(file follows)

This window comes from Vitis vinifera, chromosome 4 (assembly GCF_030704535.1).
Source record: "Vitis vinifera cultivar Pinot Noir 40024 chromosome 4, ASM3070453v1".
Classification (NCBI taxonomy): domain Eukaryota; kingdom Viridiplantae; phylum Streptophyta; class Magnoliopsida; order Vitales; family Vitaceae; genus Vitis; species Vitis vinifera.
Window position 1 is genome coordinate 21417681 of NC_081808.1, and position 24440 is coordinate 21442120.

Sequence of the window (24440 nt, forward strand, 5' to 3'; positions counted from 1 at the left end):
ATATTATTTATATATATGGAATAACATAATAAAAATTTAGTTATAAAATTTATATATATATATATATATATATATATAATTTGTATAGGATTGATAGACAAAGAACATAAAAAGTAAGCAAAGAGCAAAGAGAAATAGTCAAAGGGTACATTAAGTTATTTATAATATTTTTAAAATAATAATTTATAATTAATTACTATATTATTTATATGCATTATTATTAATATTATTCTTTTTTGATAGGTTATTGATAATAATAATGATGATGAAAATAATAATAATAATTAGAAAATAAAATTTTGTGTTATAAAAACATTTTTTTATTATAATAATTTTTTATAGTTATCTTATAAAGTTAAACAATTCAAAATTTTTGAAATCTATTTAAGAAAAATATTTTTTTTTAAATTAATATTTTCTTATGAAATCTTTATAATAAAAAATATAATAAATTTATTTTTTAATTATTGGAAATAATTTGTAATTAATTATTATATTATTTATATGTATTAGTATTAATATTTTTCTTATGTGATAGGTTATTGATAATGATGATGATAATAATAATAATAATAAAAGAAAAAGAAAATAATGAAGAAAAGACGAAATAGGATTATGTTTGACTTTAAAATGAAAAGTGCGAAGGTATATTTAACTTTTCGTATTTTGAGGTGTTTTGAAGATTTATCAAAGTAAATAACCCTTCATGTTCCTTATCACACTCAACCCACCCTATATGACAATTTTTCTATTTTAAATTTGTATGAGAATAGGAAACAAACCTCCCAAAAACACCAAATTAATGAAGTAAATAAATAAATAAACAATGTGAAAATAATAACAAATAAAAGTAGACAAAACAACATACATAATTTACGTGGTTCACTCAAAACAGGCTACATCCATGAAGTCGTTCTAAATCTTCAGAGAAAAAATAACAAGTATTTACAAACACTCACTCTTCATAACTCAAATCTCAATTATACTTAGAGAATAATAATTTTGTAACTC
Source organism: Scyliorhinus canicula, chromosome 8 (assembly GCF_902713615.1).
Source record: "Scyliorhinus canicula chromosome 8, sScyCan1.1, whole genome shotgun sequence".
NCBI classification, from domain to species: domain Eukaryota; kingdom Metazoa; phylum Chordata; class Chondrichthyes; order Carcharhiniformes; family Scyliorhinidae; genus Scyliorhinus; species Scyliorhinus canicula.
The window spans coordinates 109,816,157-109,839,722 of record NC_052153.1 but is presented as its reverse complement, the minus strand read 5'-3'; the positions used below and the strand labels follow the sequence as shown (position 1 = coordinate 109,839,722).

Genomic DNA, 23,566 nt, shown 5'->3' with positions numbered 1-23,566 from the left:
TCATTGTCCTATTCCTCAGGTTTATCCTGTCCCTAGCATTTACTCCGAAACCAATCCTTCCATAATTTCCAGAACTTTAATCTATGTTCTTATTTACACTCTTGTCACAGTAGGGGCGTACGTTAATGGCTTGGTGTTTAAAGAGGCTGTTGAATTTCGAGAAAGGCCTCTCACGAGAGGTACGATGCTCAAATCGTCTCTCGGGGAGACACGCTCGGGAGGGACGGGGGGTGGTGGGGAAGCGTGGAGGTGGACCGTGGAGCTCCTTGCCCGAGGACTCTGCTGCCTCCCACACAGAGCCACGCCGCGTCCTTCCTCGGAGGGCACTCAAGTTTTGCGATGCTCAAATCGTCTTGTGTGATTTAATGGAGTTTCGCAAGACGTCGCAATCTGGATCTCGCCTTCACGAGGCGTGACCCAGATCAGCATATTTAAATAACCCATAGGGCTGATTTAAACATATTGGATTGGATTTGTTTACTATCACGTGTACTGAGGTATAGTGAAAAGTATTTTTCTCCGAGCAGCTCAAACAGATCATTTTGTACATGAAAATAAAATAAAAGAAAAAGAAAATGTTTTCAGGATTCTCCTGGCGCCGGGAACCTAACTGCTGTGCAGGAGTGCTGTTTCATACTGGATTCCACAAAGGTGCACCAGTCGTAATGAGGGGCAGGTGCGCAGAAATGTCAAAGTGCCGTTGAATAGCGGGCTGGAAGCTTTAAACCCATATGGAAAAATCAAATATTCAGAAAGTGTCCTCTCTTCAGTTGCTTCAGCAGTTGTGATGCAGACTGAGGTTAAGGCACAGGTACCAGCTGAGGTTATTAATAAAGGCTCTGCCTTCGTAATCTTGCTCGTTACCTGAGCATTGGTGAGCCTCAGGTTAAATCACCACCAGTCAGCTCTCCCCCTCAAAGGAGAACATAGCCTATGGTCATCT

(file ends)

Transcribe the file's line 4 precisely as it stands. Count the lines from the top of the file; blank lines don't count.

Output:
Window position 1 is genome coordinate 21417681 of NC_081808.1, and position 24440 is coordinate 21442120.